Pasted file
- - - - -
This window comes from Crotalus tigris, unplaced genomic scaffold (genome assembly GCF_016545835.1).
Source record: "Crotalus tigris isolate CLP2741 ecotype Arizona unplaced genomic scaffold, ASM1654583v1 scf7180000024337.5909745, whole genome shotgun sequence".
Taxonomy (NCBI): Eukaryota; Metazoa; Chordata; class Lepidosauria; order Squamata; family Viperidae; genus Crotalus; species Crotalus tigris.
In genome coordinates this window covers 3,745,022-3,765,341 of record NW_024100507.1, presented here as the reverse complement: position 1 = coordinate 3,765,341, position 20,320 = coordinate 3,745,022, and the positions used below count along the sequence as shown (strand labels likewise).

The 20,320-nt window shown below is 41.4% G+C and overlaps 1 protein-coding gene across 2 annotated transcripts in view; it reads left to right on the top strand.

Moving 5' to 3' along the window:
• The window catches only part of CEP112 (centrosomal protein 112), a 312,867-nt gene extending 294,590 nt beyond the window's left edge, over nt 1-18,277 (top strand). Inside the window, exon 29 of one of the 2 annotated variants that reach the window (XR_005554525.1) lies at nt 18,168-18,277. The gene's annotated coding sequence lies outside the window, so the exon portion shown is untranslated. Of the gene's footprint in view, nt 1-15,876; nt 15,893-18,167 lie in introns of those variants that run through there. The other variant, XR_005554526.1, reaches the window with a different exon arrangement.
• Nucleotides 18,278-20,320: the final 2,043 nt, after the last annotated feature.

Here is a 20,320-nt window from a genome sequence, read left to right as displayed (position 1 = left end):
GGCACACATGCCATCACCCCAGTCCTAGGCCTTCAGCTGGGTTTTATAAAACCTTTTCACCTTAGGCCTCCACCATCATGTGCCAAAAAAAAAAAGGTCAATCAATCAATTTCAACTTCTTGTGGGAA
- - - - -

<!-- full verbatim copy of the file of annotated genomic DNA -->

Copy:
This window comes from Crotalus tigris, unplaced genomic scaffold (genome assembly GCF_016545835.1).
Source record: "Crotalus tigris isolate CLP2741 ecotype Arizona unplaced genomic scaffold, ASM1654583v1 scf7180000024337.5909745, whole genome shotgun sequence".
Taxonomy (NCBI): Eukaryota; Metazoa; Chordata; class Lepidosauria; order Squamata; family Viperidae; genus Crotalus; species Crotalus tigris.
In genome coordinates this window covers 3,745,022-3,765,341 of record NW_024100507.1, presented here as the reverse complement: position 1 = coordinate 3,765,341, position 20,320 = coordinate 3,745,022, and the positions used below count along the sequence as shown (strand labels likewise).

The 20,320-nt window shown below is 41.4% G+C and overlaps 1 protein-coding gene across 2 annotated transcripts in view; it reads left to right on the top strand.

Moving 5' to 3' along the window:
• The window catches only part of CEP112 (centrosomal protein 112), a 312,867-nt gene extending 294,590 nt beyond the window's left edge, over nt 1-18,277 (top strand). Inside the window, exon 29 of one of the 2 annotated variants that reach the window (XR_005554525.1) lies at nt 18,168-18,277. The gene's annotated coding sequence lies outside the window, so the exon portion shown is untranslated. Of the gene's footprint in view, nt 1-15,876; nt 15,893-18,167 lie in introns of those variants that run through there. The other variant, XR_005554526.1, reaches the window with a different exon arrangement.
• Nucleotides 18,278-20,320: the final 2,043 nt, after the last annotated feature.

Here is a 20,320-nt window from a genome sequence, read left to right as displayed (position 1 = left end):
GGCACACATGCCATCACCCCAGTCCTAGGCCTTCAGCTGGGTTTTATAAAACCTTTTCACCTTAGGCCTCCACCATCATGTGCCAAAAAAAAAAAGGTCAATCAATCAATTTCAACTTCTTGTGGGAA